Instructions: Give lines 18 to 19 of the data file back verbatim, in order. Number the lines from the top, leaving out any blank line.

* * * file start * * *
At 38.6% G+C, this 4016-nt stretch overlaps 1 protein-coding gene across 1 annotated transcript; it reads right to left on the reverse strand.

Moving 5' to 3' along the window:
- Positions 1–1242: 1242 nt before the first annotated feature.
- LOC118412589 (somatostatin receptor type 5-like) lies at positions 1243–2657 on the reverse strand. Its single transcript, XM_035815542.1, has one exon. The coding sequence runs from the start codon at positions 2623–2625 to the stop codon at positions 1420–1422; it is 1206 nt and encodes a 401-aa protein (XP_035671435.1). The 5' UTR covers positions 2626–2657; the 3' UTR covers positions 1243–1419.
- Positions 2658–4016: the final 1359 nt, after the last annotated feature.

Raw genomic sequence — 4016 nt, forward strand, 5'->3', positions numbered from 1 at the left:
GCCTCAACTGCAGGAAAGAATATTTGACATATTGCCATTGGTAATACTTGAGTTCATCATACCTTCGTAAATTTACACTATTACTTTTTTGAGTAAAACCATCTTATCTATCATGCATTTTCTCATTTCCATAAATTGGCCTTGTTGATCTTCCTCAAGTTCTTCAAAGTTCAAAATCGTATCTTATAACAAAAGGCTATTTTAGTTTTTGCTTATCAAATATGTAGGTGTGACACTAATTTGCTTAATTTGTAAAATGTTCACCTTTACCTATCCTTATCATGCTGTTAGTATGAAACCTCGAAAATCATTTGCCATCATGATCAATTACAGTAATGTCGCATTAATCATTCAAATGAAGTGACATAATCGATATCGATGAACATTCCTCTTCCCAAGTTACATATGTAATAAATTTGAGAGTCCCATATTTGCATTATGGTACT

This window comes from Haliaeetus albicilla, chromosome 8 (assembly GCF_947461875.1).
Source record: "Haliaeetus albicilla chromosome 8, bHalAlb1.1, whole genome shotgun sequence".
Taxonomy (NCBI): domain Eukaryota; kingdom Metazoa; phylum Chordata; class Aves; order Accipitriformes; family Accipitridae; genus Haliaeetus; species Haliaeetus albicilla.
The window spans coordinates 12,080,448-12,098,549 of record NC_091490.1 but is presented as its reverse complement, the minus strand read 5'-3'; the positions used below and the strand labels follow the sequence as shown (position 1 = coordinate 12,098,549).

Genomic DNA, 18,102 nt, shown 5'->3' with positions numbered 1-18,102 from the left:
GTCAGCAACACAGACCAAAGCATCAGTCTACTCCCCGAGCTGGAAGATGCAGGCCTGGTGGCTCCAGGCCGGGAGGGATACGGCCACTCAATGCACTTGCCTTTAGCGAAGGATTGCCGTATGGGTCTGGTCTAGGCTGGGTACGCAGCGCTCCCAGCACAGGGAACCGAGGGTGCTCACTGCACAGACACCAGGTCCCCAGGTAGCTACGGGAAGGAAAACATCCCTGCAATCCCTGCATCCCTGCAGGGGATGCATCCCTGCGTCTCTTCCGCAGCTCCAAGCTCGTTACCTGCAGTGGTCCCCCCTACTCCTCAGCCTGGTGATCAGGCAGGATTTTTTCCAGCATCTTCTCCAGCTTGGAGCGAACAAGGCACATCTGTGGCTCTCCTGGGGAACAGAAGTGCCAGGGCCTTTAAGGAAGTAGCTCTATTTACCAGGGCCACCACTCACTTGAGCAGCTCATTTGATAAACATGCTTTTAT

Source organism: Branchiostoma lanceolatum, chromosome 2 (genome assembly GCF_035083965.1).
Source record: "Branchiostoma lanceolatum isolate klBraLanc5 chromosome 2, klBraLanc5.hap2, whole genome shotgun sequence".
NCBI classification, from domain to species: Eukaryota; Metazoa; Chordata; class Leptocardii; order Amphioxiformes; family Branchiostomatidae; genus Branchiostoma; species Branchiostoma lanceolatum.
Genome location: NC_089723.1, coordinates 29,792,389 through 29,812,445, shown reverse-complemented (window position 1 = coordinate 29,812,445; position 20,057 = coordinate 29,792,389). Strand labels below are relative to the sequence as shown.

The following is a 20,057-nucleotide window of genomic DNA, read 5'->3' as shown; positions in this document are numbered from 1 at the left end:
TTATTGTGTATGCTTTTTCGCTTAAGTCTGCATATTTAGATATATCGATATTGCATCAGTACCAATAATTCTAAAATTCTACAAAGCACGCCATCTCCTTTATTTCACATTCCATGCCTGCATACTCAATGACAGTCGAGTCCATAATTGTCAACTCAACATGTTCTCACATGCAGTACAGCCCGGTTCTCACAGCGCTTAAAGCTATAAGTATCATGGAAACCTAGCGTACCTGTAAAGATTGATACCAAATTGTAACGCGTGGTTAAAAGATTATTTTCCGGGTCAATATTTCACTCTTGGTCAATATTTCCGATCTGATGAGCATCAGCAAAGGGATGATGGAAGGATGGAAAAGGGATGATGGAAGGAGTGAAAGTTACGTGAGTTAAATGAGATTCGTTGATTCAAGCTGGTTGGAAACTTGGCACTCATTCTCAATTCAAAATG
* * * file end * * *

The following is a 20,057-nucleotide window of genomic DNA, read 5'->3' as shown; positions in this document are numbered from 1 at the left end:
TTATTGTGTATGCTTTTTCGCTTAAGTCTGCATATTTAGATATATCGATATTGCATCAGTACCAATAATTCTAAAATTCTACAAAGCACGCCATCTCCTTTATTTCACATTCCATGCCTGCATACTCAATGACAGTCGAGTCCATAATTGTCAACTCAACATGTTCTCACATGCAGTACAGCCCGGTTCTCACAGCGCTTAAAGCTATAAGTATCATGGAAACCTAGCGTACCTGTAAAGATTGATACCAAATTGTAACGCGTGGTTAAAAGATTATTTTCCGGGTCAATATTTCACTCTTGGTCAATATTTCCGATCTGATGAGCATCAGCAAAGGGATGATGGAAGGATGGAAAAGGGATGATGGAAGGAGTGAAAGTTACGTGAGTTAAATGAGATTCGTTGATTCAAGCTGGTTGGAAACTTGGCACTCATTCTCAATTCAAAATG